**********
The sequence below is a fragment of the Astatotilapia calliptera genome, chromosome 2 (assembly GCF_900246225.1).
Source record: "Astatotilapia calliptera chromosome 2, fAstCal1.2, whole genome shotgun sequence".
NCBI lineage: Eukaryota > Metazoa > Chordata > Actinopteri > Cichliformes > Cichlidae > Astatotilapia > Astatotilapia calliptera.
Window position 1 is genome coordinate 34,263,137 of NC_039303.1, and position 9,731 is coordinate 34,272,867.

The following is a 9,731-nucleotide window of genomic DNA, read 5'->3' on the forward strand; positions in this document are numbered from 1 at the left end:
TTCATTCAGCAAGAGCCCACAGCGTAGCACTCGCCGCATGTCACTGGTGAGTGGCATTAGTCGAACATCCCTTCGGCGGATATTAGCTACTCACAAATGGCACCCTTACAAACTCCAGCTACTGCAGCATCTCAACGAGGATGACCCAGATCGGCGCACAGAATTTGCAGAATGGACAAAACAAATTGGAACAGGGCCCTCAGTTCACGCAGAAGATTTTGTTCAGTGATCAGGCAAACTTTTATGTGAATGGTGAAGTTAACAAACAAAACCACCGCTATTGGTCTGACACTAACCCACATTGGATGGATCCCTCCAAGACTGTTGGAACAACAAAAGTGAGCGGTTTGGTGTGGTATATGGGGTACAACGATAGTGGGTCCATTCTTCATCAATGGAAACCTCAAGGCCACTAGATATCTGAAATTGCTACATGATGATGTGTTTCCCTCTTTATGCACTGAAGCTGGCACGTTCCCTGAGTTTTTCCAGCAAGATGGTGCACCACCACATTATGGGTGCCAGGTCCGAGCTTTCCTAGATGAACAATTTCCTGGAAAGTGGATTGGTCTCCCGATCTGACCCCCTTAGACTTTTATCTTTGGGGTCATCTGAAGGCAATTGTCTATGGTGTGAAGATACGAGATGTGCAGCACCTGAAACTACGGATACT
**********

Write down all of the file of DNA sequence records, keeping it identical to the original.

The sequence below is a fragment of the Astatotilapia calliptera genome, chromosome 2 (assembly GCF_900246225.1).
Source record: "Astatotilapia calliptera chromosome 2, fAstCal1.2, whole genome shotgun sequence".
NCBI lineage: Eukaryota > Metazoa > Chordata > Actinopteri > Cichliformes > Cichlidae > Astatotilapia > Astatotilapia calliptera.
Window position 1 is genome coordinate 34,263,137 of NC_039303.1, and position 9,731 is coordinate 34,272,867.

The following is a 9,731-nucleotide window of genomic DNA, read 5'->3' on the forward strand; positions in this document are numbered from 1 at the left end:
TTCATTCAGCAAGAGCCCACAGCGTAGCACTCGCCGCATGTCACTGGTGAGTGGCATTAGTCGAACATCCCTTCGGCGGATATTAGCTACTCACAAATGGCACCCTTACAAACTCCAGCTACTGCAGCATCTCAACGAGGATGACCCAGATCGGCGCACAGAATTTGCAGAATGGACAAAACAAATTGGAACAGGGCCCTCAGTTCACGCAGAAGATTTTGTTCAGTGATCAGGCAAACTTTTATGTGAATGGTGAAGTTAACAAACAAAACCACCGCTATTGGTCTGACACTAACCCACATTGGATGGATCCCTCCAAGACTGTTGGAACAACAAAAGTGAGCGGTTTGGTGTGGTATATGGGGTACAACGATAGTGGGTCCATTCTTCATCAATGGAAACCTCAAGGCCACTAGATATCTGAAATTGCTACATGATGATGTGTTTCCCTCTTTATGCACTGAAGCTGGCACGTTCCCTGAGTTTTTCCAGCAAGATGGTGCACCACCACATTATGGGTGCCAGGTCCGAGCTTTCCTAGATGAACAATTTCCTGGAAAGTGGATTGGTCTCCCGATCTGACCCCCTTAGACTTTTATCTTTGGGGTCATCTGAAGGCAATTGTCTATGGTGTGAAGATACGAGATGTGCAGCACCTGAAACTACGGATACT